Sometimes the complaint is that the home has not appreciated in value or has gone down in value. Maybe the borrower has lived so long and drawn so much money that there is no equity left. Maybe it is under water. Maybe the home is located in a depressed area.
Even if the property is under water, the heirs are protected. If they really want to keep the old homestead, they can buy it for 95% of appraised value. But realistically, most heirs already own a home and do not want to move into the old homestead.
Who has lost out here? The borrower did not lose out. The borrower got free housing maybe for decades. She had equity to draw on so she could hire in-home assistance and remain in her home. The heirs should be happy that Mom was housed securely in her own home at no cost. Who loses money? It is the FHA fund that loses money. But FHA makes it up with mortgage fees that are higher than a standard FHA loan.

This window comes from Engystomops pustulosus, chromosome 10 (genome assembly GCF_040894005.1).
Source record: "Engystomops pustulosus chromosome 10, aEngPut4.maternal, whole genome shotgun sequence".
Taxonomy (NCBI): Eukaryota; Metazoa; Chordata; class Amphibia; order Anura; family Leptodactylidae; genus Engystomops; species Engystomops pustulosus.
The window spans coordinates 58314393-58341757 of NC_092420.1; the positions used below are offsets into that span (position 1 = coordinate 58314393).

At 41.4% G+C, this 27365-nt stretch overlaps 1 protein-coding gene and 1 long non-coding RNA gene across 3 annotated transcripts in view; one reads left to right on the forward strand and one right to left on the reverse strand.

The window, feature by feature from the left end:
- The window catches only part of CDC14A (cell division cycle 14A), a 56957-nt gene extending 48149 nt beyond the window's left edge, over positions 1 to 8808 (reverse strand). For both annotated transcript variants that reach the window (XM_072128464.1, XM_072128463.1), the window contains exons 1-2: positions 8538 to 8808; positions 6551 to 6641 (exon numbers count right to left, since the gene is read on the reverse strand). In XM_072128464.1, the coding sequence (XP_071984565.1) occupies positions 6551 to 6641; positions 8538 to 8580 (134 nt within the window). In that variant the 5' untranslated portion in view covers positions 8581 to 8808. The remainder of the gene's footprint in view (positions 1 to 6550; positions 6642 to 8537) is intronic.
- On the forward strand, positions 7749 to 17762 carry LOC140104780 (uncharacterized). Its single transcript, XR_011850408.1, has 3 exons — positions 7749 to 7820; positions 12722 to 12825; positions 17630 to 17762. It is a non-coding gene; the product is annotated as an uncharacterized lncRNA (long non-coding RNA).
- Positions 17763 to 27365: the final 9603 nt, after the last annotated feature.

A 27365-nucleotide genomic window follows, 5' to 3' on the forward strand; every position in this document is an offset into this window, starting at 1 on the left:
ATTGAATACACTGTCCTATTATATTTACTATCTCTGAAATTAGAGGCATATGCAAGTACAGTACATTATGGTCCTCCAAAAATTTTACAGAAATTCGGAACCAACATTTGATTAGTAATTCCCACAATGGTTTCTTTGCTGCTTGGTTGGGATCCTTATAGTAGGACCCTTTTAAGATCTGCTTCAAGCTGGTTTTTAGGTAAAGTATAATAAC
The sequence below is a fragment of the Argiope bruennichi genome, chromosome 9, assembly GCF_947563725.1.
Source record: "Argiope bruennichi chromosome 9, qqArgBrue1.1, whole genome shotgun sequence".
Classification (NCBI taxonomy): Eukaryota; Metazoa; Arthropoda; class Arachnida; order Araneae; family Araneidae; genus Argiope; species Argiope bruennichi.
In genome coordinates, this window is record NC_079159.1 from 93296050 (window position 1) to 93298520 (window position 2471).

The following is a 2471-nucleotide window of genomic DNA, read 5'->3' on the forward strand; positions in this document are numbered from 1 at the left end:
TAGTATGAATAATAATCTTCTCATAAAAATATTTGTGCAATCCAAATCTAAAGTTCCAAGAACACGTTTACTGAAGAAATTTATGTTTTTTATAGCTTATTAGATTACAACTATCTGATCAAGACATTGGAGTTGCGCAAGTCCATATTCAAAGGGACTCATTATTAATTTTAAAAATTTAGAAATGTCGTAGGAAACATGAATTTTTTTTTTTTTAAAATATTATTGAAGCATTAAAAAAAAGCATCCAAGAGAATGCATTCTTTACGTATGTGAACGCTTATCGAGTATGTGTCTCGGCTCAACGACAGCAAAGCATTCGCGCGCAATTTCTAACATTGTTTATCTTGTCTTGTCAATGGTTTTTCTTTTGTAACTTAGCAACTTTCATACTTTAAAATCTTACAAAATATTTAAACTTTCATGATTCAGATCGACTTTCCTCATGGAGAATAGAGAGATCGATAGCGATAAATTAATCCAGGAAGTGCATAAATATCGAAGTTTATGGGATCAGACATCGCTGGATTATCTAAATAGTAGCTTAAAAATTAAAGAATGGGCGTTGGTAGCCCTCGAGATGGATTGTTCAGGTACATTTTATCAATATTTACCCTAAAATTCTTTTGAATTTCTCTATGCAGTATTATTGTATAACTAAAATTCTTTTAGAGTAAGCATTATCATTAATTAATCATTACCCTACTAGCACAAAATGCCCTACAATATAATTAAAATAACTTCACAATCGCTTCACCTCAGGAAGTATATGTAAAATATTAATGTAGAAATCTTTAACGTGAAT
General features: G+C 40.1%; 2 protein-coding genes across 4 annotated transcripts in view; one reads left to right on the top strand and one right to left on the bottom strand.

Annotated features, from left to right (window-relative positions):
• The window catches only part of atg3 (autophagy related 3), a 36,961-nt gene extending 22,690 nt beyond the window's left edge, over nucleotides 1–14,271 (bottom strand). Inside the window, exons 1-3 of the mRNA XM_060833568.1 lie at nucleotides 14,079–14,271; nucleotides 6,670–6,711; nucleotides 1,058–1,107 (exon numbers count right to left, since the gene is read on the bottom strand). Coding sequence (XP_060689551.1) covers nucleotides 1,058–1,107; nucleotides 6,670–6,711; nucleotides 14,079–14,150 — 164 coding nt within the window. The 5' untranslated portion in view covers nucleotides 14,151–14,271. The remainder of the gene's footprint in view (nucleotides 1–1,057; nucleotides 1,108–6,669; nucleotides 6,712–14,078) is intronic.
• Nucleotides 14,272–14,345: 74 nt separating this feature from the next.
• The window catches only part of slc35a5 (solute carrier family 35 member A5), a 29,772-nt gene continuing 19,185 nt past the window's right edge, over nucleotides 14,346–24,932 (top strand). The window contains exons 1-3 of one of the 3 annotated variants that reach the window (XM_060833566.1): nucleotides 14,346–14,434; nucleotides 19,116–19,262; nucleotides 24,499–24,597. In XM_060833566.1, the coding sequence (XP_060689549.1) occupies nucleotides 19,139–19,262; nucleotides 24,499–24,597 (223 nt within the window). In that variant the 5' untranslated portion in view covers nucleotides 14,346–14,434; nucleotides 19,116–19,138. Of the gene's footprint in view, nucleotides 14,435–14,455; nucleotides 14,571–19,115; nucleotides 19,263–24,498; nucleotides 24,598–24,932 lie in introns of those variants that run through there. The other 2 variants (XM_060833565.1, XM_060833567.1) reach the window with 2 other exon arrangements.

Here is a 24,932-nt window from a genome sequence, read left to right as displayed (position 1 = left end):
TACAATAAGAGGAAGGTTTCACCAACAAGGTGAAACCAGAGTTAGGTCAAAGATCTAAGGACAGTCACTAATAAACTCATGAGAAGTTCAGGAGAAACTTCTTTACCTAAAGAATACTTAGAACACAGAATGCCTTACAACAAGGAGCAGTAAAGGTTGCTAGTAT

Back to the home that does not appreciate. In most cases the value of the property will increase faster than the unpaid interest will accrue. In many urban areas real estate is escalating in value at a rapid rate. If the parents of those heirs had not been able to obtain a reverse mortgage, they might have had to sell it at the low prices current at that time. But because the parents were able to retain the home, there will probably be much more equity in the home than there would have been remaining cash from the parents’ sale of the home.
So those who attack the HECM reverse mortgage just do not know what they are talking about.